There are so many event technologies, clearly, I don’t have time to go into them all, but let’s look at some of the most common, you’ll a flavor of how to approach it.

First up, if you are a lighting company, explain the basics of lighting design. The aim here is not to replace you or the role of a lighting designer, it’s to give people the tools to have more useful and informed conversations and to get them thinking.

Explain a little about different lights, how to light difference scenes or environments, talk about the subtler side of things, like shadows and shade, whatever you think is worthwhile. Maybe even discuss how to choose a lighting designer. Then look at how lighting set ups work, what goes in the gap between an electrical supply and the lamps themselves? Lighting desks, dimmers, control, the cabling and distribution, and all the rest of it. Explain the basics, how does it work, what does it look like, how big are these things? People will find this useful.

If you are a sound company, again, explain the basics of sound design. The things you find yourself explaining time and time again, from how you can’t stand in front of a speaker with a microphone, the different types of microphones, how to cover an audience with sound, foldback, in ear monitors, the basic stuff. Then explain the equipment set up. What’s in the gap between a microphone and the loudspeaker? Cables, which sort, wireless technology, desks, multicores, amplifiers, mains distribution and cabling. What does this look like How is a basic rig wired, set up, sound checked and operated?

If you’re a video company, explain how projectors work, the different types and how to line them up. You could even show the old-school method, too. Understanding how projectors with their different colored light sources of old are lined up, explains the science behind the technology now taken for granted.

Demonstrate how LED screens work, what different resolutions are useful, how they link together, and anything else you can think of.

Camera rigs, how do cameras work, and link together, and how are they controlled. How should camera set ups be designed for different types of events? Playback and control. How do images get from a camera lens, or from a playback device, mixed and onto a screen? What are the different technologies, how do they link together, who operates them, what does all this stuff look like? But keep it simple. You are not training your staff here, you’re giving people enough information to create and design events more effectively or creatively, and giving them the tools and the language to be able to articulate things to their colleagues or clients.

Rigging, if you’re a rigging company and you’re getting the picture now, what are the basics of rigging? Rigging points, hoists, hardware, truss, and how all this comes together. How does flying and automation work? What are the most common systems or approaches? How is it controlled, what are the key considerations, again, anything useful. I’ll leave the event technology companies there, hopefully there’s enough there to spark a few ideas.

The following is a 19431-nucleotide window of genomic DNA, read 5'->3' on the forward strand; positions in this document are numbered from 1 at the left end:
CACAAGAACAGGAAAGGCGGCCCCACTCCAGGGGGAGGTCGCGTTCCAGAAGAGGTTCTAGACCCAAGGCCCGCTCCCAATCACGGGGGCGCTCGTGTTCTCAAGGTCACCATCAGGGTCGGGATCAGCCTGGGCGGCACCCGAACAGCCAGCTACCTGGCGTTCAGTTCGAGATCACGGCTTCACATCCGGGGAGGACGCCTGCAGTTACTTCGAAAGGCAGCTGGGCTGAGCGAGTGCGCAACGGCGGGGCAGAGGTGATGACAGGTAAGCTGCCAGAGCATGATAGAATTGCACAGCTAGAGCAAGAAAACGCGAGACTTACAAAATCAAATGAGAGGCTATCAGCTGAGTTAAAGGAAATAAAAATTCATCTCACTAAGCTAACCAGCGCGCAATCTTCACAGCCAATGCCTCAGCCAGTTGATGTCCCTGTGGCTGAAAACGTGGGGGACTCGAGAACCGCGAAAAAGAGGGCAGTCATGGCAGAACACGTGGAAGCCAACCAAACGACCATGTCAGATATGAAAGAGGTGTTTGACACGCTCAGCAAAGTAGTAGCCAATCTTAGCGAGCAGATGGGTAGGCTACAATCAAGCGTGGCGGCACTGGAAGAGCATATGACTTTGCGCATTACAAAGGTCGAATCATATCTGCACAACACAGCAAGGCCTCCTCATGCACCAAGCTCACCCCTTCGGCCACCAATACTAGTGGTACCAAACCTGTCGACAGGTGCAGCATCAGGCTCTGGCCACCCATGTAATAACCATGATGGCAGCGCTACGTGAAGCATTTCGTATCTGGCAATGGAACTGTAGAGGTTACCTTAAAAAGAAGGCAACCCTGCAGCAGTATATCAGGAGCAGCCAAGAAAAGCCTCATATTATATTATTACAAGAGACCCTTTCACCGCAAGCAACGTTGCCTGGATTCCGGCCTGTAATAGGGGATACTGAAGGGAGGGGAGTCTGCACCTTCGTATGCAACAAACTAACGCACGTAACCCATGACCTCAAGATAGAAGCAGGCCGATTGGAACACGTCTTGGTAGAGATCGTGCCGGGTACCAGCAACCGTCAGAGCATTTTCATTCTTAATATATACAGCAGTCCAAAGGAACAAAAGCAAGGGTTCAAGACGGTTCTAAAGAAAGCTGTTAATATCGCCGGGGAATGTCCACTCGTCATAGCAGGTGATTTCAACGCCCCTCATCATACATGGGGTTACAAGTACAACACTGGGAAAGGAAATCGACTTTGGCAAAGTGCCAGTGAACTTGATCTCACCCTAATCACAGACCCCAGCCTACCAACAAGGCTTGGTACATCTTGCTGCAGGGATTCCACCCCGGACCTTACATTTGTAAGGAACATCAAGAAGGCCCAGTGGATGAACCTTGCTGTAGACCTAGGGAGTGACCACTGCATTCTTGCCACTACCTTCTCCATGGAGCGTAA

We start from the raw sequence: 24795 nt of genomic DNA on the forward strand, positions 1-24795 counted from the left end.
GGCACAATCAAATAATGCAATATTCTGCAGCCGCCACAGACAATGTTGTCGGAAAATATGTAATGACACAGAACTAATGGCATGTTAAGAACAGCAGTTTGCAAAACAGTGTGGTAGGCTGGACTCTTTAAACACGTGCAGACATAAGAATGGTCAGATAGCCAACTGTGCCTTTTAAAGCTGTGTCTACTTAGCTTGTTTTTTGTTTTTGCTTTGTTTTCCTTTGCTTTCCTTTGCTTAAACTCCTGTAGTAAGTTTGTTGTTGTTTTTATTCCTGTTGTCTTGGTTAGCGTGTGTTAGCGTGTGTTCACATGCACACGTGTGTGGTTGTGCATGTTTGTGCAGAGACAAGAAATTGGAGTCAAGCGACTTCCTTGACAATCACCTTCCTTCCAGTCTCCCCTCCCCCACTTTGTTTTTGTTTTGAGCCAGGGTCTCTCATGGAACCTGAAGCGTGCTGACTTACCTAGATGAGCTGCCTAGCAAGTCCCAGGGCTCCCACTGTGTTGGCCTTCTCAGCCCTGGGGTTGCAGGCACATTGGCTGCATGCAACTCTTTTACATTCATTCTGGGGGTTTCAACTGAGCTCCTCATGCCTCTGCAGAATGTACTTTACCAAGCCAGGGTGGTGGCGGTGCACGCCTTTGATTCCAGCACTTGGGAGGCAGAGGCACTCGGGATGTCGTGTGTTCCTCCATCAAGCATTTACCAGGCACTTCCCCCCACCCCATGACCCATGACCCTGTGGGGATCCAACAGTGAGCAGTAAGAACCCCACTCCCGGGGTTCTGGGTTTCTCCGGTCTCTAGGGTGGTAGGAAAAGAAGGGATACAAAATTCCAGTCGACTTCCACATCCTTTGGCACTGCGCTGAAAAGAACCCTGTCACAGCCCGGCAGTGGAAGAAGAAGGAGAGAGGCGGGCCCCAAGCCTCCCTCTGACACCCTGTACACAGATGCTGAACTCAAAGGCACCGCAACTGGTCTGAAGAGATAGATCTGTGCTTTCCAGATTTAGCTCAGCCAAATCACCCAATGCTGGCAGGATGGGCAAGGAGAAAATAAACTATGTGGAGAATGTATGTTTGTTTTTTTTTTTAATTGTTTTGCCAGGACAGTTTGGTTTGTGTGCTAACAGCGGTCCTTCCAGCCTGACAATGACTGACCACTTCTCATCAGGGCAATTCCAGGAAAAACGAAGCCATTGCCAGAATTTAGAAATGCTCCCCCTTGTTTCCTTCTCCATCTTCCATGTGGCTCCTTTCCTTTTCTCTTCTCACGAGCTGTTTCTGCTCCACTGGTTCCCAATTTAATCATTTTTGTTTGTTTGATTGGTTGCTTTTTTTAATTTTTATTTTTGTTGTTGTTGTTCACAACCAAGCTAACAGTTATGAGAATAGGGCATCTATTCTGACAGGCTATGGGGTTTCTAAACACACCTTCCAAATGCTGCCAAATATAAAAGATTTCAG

Finally let’s look at a few logistical opportunities. If you are a freighting, trucking or shipping company, the world is your oyster. So little is understood, and everyone thinks they’re an expert, and few people understand the difference between a traditional logistics partner and one who specializes in events. Explain the basics of how sea freight works, how air freight works, and how trucking works.

Explain how customs, import, temporary imports, exports, fees, bonds and other bureaucratic necessities work. Again this is not to replace your role, it’s to help people explain how things work. Help people to help themselves and you. Maybe sort out answers for the questions you get 100 times a week, and are fed up of answering. But keep it positive.

If you have a travel, accommodation or catering firm specializing in events, explain the basics. If you have a catering firm, how does that work? Do you build kitchens, do you need kitchens, how do you approach catering for crew, for guests, delegates and VIPs, and any other scenarios? Look at your specific area of expertise or niche and talk about what people really should know before they pick up the phone to you.

I could carry on, but you get the idea.

Now, live events can utilize any skill and any industry under the sun, but there are some fundamental basics that are so common to so many events, but understood by so few.

As I said in the previous video, the ways and means of doing this can be found across the interweb. But as we emerge from this crisis, brands, agencies and governments are going to want to buy better, find the most appropriate creativity and generate more value. Without the basic knowledge we’re talking about here, this has always been an issue, and now never more so. This is your opportunity to lead from the front. Remember, this is not about selling, it’s just about helping.

There has never been a better time, there has never been a greater opportunity, and there has never be a greater need for your knowledge and for your expertise.

These two videos should have given you enough inspiration and thought provoking ideas to demonstrate both the opportunity and how to help others and yourself at the same time.

I welcome your thoughts, and happy to take questions.

Thanks for your time, thanks for watching, and I’ll speak to you again soon.